Have feds met environmental milestones?
The federal community had a set of tough sustainability milestones to meet this year.
The federal community has met all the sustainability milestones White House environmental quality officials had hoped to achieve a year after President Barack Obama issued an executive order calling for the government to take a leadership role in improving environmental and energy performance, a White House official said today.
For example, the White House Council on Environmental Quality last week released Guidance on Federal Greenhouse Gas Accounting and Reporting that establishes governmentwide requirements for measuring and reporting greenhouse gas emissions associated with federal agency operations.
The guidance serves as the government’s official Greenhouse Gas Protocol that will be used by federal agencies to develop their first GHG inventories, Michelle Moore, federal environmental executive with the Office of the Federal Environment Executive, told attendees at a smart facilities forum in Washington, D.C. The “Smart Facilities Forum: Managing for Smart and Green Outcomes from the Enterprise to the Installation,” was sponsored by 1105 Government Information Group and IBM.
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Federal agencies will submit GHG inventories annually beginning in January 2011, as called for in the Executive Order on Federal Leadership in Environmental, Energy and Economic Performance (Executive Order 13514) signed by Obama on Oct. 5, 2009. The directive expands on executive orders on sustainability issued by the George W. Bush Administration. The Obama Administration has set a governmentwide greenhouse gas emissions reduction of 28 percent by 2020.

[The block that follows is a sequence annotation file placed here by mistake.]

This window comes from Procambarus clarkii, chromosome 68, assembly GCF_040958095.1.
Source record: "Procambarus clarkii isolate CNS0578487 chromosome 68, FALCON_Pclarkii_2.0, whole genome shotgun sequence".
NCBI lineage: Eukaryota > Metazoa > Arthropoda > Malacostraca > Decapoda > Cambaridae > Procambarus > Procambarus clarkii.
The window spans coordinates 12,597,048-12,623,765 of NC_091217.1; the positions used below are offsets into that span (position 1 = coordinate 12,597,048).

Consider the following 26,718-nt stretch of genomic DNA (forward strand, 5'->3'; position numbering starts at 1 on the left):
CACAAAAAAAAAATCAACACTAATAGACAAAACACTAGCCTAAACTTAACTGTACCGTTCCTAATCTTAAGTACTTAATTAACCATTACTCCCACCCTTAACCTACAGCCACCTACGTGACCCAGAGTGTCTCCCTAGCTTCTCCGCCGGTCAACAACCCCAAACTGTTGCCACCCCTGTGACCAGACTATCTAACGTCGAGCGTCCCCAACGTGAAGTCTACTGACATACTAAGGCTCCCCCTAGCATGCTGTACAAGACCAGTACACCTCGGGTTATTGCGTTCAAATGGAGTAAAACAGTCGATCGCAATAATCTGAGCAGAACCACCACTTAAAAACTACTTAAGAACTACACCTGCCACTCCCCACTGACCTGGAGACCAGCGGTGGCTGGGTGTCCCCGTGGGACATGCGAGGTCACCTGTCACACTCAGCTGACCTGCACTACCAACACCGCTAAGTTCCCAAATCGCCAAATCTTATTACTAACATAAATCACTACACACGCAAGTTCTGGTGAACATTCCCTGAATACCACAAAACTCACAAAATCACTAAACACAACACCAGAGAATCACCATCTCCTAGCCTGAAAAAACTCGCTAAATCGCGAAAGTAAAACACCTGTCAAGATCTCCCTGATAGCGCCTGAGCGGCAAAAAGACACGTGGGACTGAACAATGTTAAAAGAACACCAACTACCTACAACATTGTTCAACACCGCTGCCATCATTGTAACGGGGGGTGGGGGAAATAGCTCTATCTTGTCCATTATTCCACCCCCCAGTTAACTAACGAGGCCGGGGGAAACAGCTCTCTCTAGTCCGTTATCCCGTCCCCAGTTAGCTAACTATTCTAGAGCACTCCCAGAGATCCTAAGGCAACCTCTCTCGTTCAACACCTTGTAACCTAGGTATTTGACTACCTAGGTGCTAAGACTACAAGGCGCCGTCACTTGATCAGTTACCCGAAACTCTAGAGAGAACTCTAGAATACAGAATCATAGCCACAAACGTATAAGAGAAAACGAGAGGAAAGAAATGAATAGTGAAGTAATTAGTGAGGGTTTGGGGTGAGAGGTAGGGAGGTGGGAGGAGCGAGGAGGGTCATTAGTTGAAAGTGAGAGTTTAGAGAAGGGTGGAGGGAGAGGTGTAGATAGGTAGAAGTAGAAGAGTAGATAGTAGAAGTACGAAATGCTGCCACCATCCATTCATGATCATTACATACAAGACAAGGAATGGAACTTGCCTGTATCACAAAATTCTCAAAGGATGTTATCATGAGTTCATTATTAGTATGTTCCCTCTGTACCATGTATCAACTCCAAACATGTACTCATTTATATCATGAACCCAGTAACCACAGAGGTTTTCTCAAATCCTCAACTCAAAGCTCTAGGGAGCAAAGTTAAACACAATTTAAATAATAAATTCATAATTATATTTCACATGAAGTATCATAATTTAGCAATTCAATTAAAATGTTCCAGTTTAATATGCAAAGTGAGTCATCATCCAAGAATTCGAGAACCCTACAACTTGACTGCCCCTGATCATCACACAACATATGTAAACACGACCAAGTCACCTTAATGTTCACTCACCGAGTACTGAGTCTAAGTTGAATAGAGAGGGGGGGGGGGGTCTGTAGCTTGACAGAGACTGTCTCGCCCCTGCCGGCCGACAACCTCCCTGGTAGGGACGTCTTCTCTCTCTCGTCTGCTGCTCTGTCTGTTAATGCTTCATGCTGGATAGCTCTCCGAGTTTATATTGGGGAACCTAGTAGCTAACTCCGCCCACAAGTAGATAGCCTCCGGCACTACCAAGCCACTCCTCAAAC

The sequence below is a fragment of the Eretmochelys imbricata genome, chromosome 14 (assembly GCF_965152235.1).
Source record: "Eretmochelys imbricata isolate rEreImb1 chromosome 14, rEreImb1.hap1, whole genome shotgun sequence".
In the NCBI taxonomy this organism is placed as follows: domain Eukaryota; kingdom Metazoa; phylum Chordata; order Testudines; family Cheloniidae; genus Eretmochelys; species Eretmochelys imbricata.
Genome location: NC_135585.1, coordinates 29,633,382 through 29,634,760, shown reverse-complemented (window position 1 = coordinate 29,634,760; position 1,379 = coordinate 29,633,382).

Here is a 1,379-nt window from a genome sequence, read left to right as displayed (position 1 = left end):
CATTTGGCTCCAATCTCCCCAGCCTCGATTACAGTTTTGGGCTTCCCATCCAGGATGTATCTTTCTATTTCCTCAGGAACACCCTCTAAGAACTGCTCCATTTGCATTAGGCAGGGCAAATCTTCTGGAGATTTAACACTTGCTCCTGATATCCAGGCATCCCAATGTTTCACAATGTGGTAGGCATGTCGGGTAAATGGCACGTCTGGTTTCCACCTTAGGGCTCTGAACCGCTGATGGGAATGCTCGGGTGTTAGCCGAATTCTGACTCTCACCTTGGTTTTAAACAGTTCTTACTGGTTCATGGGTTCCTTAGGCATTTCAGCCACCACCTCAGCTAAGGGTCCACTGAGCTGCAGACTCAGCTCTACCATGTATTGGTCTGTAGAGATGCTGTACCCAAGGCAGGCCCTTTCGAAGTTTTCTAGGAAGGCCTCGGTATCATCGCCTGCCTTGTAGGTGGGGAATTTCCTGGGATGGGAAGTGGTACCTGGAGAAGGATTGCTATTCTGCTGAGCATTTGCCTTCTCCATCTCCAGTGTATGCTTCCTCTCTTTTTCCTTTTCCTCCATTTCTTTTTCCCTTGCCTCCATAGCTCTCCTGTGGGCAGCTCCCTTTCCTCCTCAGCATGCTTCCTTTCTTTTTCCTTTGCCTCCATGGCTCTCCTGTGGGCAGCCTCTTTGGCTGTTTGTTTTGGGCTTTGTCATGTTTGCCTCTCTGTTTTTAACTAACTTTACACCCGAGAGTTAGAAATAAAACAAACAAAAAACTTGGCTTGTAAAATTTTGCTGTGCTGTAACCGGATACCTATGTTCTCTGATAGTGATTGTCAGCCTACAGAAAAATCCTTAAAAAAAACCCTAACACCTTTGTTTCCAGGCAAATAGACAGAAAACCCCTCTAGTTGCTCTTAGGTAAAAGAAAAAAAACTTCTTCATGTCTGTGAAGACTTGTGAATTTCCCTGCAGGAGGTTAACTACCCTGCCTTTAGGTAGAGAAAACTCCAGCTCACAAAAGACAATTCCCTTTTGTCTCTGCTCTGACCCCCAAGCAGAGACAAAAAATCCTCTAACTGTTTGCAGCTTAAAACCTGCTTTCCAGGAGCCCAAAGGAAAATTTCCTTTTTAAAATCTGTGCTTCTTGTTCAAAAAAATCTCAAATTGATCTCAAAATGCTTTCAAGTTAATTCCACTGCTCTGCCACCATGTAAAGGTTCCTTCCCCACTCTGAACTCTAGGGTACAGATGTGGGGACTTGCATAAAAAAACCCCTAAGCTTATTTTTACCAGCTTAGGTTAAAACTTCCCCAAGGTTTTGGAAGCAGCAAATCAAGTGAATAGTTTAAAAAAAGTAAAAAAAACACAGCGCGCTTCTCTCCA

The announcement of the Greenhouse Gas Protocol was made at the GreenGov symposium, another important milestone, Moore said. Hosted by George Washington University, the symposium brought together leaders from federal, state and local governments, non-profit and academic communities and the private sector to identify opportunities around establishing a greening federal government.
In June, more than 50 federal agencies submitted sustainability plans to the Council on Environmental Quality and the Office of Management and Budget. Under the executive order, agencies were asked to develop, implement and annually update a plan that prioritizes actions based on meeting energy, water, and waste reduction targets.
The White House released Federal Agency Strategic Sustainability Performance Plans for the agencies on Sept. 9.
Sustainability means something different in the context of each agency’s mission, Moore said. “The way the Department of Defense thinks of sustainability in its mission is quite different from the Environmental Protection Agency and the Department of Energy or small agencies such as The National Science Foundation and the National Capital Planning Commission."
“Each agency has its own sustainability plan that focuses on how they are going to achieve their goals that we all have in common based on the context of their mission,” Moore said.
Coming up at the beginning of next year are the first OMB scorecards that will grade each agency on how it is meeting sustainability performance targets, Moore said. Implementing the executive order will focus on integrating achievement of sustainability goals with agency mission and strategic planning.
“Meeting sustainability goals is about integrated planning,” Moore said.
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